[JURIST] Former US soldier Steven Green [JURIST news archive] on Monday challenged the law used to convict him in civilian court for his role in the rape and murder of a 14-year-old Iraqi girl [JURIST news archive] and the murder of her family in Mahmudiya. Green filed an appeal [brief, PDF] in the US Court of Appeals for the Sixth Circuit [official website] seeking to overturn the Military Extraterritorial Jurisdiction Act (MEJA) [text], which gives the US federal courts jurisdiction over cases involving crimes committed overseas by people serving in the US armed forces. He is arguing that he should not have been tried in civilian court but rather a military trial. Green is also challenging the validity of his discharge from the military, which enabled him to be tried in civilian court under MEJA.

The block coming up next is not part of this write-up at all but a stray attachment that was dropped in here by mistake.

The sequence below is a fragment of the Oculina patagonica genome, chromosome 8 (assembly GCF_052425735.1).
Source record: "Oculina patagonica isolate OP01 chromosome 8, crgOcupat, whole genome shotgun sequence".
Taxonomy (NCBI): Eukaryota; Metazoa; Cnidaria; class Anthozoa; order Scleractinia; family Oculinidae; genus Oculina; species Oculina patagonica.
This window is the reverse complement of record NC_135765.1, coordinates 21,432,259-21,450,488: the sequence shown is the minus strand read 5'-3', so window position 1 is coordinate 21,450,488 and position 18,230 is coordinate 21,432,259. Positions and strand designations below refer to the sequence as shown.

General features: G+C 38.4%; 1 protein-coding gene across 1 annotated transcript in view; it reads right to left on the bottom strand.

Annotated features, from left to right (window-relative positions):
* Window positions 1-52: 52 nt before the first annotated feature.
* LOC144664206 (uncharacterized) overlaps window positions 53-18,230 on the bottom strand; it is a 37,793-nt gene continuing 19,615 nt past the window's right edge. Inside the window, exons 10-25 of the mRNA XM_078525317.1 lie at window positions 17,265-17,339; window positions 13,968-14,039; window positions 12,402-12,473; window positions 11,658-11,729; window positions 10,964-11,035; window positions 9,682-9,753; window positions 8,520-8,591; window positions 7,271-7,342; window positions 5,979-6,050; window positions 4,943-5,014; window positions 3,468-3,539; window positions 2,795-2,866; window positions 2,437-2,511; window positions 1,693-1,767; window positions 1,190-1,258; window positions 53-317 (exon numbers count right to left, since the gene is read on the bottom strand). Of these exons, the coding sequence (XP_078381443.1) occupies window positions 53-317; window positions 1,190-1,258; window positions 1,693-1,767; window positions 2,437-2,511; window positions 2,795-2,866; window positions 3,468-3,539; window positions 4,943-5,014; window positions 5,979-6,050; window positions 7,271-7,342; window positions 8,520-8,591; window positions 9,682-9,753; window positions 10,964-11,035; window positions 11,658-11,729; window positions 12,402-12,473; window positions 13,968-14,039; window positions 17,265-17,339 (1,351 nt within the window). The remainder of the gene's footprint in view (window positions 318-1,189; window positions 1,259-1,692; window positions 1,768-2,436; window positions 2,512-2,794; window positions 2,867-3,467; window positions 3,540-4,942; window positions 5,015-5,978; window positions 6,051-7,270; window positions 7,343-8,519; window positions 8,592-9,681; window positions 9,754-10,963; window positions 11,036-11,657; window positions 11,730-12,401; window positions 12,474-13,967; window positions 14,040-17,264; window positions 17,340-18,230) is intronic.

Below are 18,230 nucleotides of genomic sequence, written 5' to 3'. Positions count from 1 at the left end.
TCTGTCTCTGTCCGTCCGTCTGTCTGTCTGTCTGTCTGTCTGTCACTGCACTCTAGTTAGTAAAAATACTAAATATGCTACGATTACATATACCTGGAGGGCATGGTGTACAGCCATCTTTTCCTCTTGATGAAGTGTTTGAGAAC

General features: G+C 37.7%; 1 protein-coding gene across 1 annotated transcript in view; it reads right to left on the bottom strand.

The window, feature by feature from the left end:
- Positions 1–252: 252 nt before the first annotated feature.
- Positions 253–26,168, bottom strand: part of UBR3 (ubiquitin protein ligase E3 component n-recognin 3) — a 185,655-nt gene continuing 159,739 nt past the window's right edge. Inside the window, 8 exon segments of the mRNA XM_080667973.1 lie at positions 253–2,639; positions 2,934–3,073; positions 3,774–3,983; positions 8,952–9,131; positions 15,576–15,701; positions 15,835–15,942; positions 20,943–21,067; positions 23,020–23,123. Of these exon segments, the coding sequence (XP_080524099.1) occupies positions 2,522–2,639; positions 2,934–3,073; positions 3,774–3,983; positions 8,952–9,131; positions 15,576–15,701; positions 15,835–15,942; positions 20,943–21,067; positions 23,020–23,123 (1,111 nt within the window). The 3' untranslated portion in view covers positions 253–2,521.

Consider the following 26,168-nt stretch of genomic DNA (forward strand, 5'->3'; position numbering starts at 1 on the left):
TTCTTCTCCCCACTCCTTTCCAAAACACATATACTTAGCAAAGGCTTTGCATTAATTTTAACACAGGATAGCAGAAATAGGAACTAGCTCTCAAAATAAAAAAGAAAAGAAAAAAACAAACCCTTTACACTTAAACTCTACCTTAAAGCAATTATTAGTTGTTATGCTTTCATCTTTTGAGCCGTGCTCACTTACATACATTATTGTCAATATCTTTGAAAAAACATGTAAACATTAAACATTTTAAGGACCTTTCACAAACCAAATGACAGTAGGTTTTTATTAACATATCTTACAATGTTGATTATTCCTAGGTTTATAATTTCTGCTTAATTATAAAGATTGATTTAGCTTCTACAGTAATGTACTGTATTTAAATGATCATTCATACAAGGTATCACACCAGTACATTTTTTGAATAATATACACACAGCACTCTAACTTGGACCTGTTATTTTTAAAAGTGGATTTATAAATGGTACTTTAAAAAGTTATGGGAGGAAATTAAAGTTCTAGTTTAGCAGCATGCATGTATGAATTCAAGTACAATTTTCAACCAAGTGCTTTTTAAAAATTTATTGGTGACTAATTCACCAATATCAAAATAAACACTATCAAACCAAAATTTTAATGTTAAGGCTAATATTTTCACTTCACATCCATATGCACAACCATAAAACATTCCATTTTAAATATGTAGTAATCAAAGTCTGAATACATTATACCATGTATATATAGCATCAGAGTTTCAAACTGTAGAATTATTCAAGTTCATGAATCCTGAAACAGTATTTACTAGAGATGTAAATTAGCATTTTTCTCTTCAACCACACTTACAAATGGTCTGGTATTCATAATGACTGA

Green was sentenced to five consecutive life terms in September after a jury failed to reach a unanimous decision [JURIST reports] on whether Green should face the death penalty. At the beginning of the trial, a federal judge rejected [JURIST report] Green's constitutional challenges to civilian charges. His lawyers argued that Green should have been tried in the military justice system rather than charged under MEJA. Green was honorably discharged [JURIST report] from the military for a psychiatric disorder prior to the Army learning of the Mahmudiya incident. He was one of six soldiers [JURIST report] charged with involvement in the rape and murders. Three other soldiers pleaded guilty in court-martial proceedings and a fourth was convicted. Prosecutors dropped charges of dereliction of duty against the sixth member who was other than honorably discharged.